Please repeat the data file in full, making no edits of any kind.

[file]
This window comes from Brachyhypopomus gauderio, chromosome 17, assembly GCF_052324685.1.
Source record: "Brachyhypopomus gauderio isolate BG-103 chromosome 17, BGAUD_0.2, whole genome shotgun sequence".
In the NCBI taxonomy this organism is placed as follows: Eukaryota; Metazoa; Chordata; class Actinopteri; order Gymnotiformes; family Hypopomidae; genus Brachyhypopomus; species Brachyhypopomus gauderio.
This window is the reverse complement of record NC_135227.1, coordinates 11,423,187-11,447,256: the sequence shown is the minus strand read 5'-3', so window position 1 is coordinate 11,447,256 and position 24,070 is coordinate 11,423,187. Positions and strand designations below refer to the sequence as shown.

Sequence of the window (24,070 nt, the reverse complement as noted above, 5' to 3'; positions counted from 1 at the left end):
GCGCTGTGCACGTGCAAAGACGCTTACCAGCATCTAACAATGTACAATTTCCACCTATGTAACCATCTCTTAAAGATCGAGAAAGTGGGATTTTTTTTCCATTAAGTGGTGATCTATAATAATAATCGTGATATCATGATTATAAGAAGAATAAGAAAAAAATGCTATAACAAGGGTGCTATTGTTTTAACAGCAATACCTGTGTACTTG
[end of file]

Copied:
This window comes from Brachyhypopomus gauderio, chromosome 17, assembly GCF_052324685.1.
Source record: "Brachyhypopomus gauderio isolate BG-103 chromosome 17, BGAUD_0.2, whole genome shotgun sequence".
In the NCBI taxonomy this organism is placed as follows: Eukaryota; Metazoa; Chordata; class Actinopteri; order Gymnotiformes; family Hypopomidae; genus Brachyhypopomus; species Brachyhypopomus gauderio.
This window is the reverse complement of record NC_135227.1, coordinates 11,423,187-11,447,256: the sequence shown is the minus strand read 5'-3', so window position 1 is coordinate 11,447,256 and position 24,070 is coordinate 11,423,187. Positions and strand designations below refer to the sequence as shown.

Sequence of the window (24,070 nt, the reverse complement as noted above, 5' to 3'; positions counted from 1 at the left end):
GCGCTGTGCACGTGCAAAGACGCTTACCAGCATCTAACAATGTACAATTTCCACCTATGTAACCATCTCTTAAAGATCGAGAAAGTGGGATTTTTTTTCCATTAAGTGGTGATCTATAATAATAATCGTGATATCATGATTATAAGAAGAATAAGAAAAAAATGCTATAACAAGGGTGCTATTGTTTTAACAGCAATACCTGTGTACTTG